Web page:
Evergreen celebrates activist's life

Students remember her words

OLYMPIA - Rachel Corrie was both ordinary and extraordinary.

She was a young woman still discovering herself and her place in the world. And she was an activist whose passion for human rights began when she was a child.

That's how those gathered at a remembrance Friday at The Evergreen State College described Corrie on the fourth anniversary of her death.

"Her strength, her courage, her commitment, her joy in life, we're here to celebrate that today," Evergreen faculty member Therese Saliba said of the event, which drew nearly 70 people.

Corrie was an Evergreen student who was killed by an Israeli military bulldozer in the Gaza Strip, an area bordering Israel that's governed by the Palestinian Authority.

She was standing in front of a Palestinian home that was about to be razed.

Before she left for Gaza, Corrie was active in the Olympia peace movement and spent time at Evergreen studying local issues.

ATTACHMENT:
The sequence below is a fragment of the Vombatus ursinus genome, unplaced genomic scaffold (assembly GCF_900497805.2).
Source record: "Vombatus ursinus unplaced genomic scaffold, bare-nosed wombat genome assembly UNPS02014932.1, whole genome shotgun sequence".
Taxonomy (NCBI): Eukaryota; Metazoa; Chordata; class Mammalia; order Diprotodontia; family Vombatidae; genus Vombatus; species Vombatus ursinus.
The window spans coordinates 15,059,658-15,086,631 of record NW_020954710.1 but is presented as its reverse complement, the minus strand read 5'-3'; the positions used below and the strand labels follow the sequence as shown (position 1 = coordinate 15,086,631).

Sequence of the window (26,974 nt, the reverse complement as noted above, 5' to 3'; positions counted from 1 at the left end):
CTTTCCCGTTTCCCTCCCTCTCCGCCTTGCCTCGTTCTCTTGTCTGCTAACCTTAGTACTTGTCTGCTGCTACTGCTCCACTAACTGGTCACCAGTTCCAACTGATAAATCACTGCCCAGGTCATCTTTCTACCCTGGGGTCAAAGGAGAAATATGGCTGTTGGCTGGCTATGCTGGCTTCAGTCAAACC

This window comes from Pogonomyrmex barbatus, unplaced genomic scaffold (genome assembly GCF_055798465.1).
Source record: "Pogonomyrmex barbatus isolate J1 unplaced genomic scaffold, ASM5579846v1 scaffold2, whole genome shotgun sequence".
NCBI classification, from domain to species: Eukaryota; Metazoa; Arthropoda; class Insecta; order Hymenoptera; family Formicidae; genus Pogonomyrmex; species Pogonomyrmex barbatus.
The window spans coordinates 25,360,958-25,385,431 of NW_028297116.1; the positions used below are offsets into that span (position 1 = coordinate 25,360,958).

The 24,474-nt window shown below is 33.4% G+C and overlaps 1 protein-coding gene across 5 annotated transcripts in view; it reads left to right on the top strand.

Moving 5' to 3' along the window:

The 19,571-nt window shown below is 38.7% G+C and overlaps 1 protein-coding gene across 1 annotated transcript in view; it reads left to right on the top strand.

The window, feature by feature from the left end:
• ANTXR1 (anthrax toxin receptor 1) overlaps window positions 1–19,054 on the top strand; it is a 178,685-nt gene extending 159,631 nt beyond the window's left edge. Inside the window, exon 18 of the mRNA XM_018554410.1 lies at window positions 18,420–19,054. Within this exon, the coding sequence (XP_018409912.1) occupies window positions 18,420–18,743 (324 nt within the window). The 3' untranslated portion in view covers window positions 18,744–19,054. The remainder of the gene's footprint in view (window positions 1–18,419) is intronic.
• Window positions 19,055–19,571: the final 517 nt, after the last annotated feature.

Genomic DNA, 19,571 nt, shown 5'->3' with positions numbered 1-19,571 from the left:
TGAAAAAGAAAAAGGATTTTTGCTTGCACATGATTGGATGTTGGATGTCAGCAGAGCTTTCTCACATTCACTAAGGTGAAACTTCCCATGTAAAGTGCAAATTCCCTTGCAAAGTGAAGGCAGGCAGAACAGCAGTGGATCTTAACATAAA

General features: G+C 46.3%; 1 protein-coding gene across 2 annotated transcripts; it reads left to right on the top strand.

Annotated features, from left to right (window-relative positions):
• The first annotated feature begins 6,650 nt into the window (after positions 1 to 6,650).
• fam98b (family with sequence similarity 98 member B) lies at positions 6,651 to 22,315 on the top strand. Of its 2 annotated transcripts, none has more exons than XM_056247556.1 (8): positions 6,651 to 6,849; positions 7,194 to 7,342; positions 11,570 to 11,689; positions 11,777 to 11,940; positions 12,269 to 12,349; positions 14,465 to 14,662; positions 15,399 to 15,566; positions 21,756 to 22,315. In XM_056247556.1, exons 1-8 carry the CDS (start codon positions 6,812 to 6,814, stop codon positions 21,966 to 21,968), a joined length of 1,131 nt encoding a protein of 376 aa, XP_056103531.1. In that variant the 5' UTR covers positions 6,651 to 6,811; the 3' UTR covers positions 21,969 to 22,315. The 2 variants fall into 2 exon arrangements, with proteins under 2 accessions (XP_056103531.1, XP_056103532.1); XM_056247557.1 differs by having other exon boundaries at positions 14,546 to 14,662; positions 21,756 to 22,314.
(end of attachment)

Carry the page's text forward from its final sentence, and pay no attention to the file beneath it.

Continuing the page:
"When I think about Rachel, I think about the importance of community and the way she built relations," faculty member Anne Fischel said. "We're connected to Rachel in some ways in the work we do."

Corrie's parents, Cindy and Craig, attended the remembrance. Cindy Corrie was the first of several to read from her daughter's writings.

Writings described Rachel Corrie's thoughts as she grew into a teenager, trying to figure out who she was. Her last writings detailed what she saw, heard and felt in Gaza.

"Nothing could have prepared me for the reality of the situation here," she wrote. "You just can't imagine it unless you see it."

Several Evergreen students who didn't know Corrie but have read her writings shared their thoughts.

"She could really see the world naked," Evergreen senior Susannah Wright said. "She possessed the ability to make art with her words."

Tobi Vail, another Evergreen student, said she thought the 23-year-old's death brought an immediacy to Corrie's work.

"She was trying to speak for people who don't have a voice."

Heather Woodward covers education for The Olympian. She can be reached at 360-754-4225 or hwoodward@theolympian.com.